A funny thing happens when friends visit you from out of town. They want to see the sights, right? So suddenly you’re a tour guide, recommending restaurants and seeking out spots with a view of the skyline. In fact, you see and do things you may never have seen or done on your own despite having lived there for years.
It takes a tourist to really get to know a city.
Or rather, it takes a tourist’s mentality.
Forget the stereotype of out-of-towners descending like locusts on a few hyped sites, gawking at landmarks with their faces obscured by clicking cameras. Sure, that’s a kind of tourism. But I’m not talking about the frantic crowds who over-pay for cheap thrills.
No, what interests me is the sort of tourism where you really immerse yourself in a place and marinate in its local flavors. Fanny packs and cartoon maps aren’t required—all you need is a pinch of curiosity and some time to soak it all in.
When I moved to Seattle last June, I had no idea how to navigate my new hometown, but I was ready to get out and learn the lay of the land. Within the first week, a habit formed: each evening when I got off work I went for a walk.
On day one I headed south. About a mile from home the sidewalk led me into a great, grassy park that swelled up and then rolled down into the depths of Lake Union. Across the water I could see the skyscrapers of downtown glowing orange as fire in the sunset, their reflections glimmering upside-down in the lake. As evening advanced, their light dulled like embers and streetlights sparkled on in the darkness. I had accidentally discovered the famous Gasworks Park. I sat in the grass long enough to watch the shadows change before walking back home.
The next day I headed east instead. The apartment buildings of my neighborhood grew denser and taller as things turned urban in what I learned was the University District. The grid of gray streets came alive with traffic. Drivers honked at jaywalkers. Corners collected up college students and released them into crosswalks to the rhythm of the streetlights. Along with car exhaust, I inhaled the warm fumes of the various eateries I passed: falafel, teriyaki, pizza, gyros. This was a short walk but a world away from the previous night.
By the end of the week I knew that going northward took me to Green Lake’s wider boulevards and higher-end restaurants, whereas to the west was Fremont, home of indie boutiques, barefoot hippies, and outdoor art. A mental map was forming. When I’d covered my walkable radius, I wondered, what next? I got a bus pass and learned to navigate the routes further and further from home.
I got to know Seattle from the inside out and from the ground up. Over the course of the summer I found my way to cafés in Queen Anne and bars in Belltown. I window-shopped at the consignment stores in Capitol Hill before strolling down to Southlake Union for more waterfront views. It’s worth noting that most of my favorite memories here have been free and easy: reading library books in lake-facing parks, browsing outdoor craft markets. I swam in Lake Washington, crossed the Chittenden Locks in Ballard, and watched the waves of Puget Sound from Discovery Park, all before the weather cooled come September, a year ago today.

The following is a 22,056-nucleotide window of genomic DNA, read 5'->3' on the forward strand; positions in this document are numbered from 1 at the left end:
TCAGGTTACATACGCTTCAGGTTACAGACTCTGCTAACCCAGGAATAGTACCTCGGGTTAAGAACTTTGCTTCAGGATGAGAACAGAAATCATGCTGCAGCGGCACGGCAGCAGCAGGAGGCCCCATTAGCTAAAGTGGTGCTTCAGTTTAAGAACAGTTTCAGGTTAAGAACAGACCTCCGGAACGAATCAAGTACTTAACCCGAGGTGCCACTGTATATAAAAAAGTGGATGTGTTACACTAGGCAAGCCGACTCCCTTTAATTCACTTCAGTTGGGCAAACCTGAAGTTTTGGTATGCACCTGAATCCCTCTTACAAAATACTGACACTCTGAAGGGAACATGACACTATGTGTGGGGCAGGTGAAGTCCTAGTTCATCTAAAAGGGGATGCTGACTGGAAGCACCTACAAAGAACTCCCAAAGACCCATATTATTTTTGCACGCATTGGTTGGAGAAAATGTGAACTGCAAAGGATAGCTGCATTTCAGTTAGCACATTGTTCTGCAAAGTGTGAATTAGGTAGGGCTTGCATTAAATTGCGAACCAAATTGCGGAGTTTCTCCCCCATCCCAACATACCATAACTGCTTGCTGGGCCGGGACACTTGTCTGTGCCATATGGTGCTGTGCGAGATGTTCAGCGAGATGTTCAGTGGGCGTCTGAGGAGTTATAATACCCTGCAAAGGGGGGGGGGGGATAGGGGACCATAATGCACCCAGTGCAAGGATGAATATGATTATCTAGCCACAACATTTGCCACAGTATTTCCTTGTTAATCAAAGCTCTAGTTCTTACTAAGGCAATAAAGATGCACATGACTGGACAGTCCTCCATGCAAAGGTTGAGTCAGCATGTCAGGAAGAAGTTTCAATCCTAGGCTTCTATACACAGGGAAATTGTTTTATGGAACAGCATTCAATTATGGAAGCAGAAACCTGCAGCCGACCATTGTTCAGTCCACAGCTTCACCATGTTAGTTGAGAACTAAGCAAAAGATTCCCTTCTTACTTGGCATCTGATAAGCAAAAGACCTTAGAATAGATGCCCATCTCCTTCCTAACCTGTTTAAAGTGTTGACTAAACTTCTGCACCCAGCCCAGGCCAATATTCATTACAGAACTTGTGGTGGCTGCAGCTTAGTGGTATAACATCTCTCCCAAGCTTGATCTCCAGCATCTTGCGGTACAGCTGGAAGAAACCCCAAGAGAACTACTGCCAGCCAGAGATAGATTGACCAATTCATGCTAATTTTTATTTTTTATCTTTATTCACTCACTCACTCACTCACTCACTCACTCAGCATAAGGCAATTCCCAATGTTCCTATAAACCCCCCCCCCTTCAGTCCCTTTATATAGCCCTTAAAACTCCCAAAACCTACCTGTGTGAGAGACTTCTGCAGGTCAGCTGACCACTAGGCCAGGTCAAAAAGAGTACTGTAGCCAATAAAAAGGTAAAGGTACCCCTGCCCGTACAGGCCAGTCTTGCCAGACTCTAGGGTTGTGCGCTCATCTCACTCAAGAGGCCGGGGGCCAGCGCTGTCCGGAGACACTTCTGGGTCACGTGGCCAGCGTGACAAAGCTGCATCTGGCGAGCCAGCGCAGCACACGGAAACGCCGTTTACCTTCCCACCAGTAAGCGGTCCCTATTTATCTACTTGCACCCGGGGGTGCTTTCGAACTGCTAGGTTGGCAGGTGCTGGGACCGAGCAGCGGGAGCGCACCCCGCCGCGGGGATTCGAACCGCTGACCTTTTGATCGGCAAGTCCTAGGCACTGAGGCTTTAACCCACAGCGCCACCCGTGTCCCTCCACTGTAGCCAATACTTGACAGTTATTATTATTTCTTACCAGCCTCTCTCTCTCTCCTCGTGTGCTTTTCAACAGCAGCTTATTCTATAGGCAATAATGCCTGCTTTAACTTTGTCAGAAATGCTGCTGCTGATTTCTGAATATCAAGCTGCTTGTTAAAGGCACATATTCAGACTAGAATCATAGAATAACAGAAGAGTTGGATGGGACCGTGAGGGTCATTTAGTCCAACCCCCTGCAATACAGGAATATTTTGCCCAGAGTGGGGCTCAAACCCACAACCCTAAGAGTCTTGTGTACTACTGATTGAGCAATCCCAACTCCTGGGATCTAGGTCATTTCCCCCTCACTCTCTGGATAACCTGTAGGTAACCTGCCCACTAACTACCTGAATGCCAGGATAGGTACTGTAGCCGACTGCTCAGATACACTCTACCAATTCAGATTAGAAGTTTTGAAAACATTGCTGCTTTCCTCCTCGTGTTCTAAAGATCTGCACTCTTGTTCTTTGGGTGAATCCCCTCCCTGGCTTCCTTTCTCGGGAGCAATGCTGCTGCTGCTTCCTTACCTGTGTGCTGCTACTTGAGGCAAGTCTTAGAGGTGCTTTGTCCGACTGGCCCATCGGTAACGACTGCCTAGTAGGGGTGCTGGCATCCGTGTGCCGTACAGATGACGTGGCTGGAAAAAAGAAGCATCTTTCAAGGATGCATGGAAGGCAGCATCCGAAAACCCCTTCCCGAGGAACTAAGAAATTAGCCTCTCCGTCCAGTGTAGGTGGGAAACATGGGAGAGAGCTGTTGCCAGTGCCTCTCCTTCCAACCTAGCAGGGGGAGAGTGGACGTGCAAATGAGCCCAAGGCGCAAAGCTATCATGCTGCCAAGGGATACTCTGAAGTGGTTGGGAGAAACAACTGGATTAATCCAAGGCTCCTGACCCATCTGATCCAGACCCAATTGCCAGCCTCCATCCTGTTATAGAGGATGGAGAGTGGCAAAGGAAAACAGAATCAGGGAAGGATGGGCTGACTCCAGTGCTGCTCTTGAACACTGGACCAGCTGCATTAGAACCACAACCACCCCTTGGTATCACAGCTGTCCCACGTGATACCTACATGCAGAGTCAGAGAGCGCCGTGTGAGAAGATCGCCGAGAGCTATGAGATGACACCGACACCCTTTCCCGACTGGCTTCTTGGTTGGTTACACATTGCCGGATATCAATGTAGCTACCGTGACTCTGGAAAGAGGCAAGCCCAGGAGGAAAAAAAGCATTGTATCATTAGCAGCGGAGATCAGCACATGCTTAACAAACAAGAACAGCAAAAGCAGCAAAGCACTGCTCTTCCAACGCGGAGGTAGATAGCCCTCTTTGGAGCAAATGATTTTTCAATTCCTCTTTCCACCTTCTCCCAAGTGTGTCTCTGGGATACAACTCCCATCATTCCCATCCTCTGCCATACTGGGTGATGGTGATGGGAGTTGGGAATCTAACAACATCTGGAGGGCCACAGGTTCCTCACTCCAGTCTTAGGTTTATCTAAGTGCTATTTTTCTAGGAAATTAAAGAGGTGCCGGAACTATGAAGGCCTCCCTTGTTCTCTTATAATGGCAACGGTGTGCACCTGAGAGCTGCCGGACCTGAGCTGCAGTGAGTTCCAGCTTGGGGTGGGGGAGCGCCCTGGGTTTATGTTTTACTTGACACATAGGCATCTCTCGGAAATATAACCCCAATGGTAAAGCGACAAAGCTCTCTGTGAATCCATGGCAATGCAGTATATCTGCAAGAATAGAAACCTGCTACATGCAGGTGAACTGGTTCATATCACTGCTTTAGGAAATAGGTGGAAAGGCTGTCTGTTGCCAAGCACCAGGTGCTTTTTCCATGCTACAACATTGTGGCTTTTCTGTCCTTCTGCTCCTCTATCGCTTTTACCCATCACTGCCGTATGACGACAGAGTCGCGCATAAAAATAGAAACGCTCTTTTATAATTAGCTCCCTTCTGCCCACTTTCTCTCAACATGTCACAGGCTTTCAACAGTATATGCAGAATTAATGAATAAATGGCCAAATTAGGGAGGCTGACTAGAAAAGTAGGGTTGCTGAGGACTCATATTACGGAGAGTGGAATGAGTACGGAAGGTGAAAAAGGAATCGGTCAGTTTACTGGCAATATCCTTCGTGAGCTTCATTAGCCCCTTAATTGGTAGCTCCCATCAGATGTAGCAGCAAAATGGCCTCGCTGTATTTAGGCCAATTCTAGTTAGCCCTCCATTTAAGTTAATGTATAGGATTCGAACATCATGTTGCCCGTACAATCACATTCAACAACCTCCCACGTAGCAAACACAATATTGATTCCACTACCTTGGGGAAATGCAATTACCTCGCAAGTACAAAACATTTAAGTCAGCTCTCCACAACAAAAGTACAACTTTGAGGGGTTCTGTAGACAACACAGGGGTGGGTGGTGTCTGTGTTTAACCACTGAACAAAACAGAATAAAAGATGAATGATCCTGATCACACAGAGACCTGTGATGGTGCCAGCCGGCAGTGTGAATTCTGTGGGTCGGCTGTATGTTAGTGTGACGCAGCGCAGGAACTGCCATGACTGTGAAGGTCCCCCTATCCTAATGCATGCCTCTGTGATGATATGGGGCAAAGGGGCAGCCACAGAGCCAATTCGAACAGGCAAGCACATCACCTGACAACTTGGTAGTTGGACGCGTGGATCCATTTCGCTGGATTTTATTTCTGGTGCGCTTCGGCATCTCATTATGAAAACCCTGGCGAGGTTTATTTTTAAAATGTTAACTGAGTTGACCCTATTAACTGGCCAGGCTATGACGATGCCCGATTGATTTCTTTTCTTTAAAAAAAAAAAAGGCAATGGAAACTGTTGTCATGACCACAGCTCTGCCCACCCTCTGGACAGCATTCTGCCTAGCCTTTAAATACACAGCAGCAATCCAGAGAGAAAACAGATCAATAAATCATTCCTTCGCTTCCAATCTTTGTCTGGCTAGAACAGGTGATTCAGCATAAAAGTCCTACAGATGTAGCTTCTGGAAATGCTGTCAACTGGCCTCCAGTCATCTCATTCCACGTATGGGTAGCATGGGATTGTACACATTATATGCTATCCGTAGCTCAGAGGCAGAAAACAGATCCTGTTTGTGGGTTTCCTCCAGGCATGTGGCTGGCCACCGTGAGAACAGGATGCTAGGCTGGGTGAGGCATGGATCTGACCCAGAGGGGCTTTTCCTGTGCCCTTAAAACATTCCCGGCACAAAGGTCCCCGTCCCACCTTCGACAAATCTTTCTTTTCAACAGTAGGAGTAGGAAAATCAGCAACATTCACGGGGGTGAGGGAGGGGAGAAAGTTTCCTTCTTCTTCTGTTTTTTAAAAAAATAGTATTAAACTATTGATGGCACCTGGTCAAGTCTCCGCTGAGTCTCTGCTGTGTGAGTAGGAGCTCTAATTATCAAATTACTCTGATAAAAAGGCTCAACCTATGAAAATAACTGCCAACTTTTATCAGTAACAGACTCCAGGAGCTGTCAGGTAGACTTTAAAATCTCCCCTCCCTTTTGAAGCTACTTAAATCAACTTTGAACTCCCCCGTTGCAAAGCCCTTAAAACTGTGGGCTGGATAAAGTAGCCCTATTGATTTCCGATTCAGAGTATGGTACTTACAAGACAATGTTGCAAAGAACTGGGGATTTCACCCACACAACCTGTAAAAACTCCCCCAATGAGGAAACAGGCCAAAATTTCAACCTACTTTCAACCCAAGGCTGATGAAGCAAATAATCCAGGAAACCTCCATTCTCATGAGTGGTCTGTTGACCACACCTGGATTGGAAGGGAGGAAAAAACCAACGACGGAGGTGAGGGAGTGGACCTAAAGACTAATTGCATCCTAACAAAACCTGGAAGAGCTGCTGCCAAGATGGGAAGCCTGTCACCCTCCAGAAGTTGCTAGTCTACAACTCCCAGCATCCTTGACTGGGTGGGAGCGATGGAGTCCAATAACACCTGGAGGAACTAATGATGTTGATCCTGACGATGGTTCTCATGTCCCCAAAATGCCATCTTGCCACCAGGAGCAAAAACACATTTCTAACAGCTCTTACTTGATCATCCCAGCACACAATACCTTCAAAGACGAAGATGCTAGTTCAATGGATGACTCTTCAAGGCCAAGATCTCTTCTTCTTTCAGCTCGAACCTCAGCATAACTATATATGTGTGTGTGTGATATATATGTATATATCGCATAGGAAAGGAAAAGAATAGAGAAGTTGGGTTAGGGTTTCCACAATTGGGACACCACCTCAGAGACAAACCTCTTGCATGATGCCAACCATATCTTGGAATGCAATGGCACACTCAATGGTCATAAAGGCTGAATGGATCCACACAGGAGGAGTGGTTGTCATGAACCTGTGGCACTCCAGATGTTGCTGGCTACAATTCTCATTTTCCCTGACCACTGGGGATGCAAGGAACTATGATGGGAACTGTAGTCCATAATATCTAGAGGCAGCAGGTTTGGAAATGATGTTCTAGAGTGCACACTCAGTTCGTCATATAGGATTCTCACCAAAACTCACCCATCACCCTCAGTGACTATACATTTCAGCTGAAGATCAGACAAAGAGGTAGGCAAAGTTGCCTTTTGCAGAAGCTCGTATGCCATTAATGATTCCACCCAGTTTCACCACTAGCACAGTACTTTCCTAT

In other words, I was a constant tourist.
Not surprisingly, that summer was fun—full and inspiring and tiring. By the time the winter drizzle set in, I’d seen and done more than some native Seattleites I’d met.
Which is tragic, because there’s no reason those Seattleites couldn’t have done as much and more in their lifetimes here. So why haven’t they?
Well, most people associate the tourist mentality with short stays in exotic locales. It makes sense: when we travel someplace new, we’re motivated to pack our days with activity because we know our time there is short. Thus we pour our effort into planning the occasional vacation in far-flung destinations… and end up neglecting our own backyards.
I guess once we’re back home, we lose that traveler’s incentive to fill our time with experiences. We fall into a few familiar routines, frequent the small range of restaurants where we’re regulars, and forget the rest. The “touristy” activities—the local museums, the scenic overlooks, the parks laced with hiking trails—they’ll be there next weekend too. Tonight we’re tired; we might as well just run a few errands and kick back with Netflix.
But the truth is we never know how long we’ve got, wherever we are.
Tourists soak up as much as they can in a brief crunch of time because that’s all they have. But the same is true for everyone, everywhere; none of us have infinite time in this life, no matter where we live. We’re only here for so long. Better get out there and take advantage of the time we’ve got.
Season after season, I try to think like a constant tourist, treating my life on earth like a brief visit with fleeting opportunities. And it works. It gets me out of the apartment and into unexpected adventures. I can look back over the year and smile, knowing that I didn’t let a weekend go to waste. Whether or not friends were visiting, I took on the role of tour guide and got to see the sites for myself.
You've always been a tourist here. You just didn't know it.
The Kite Runner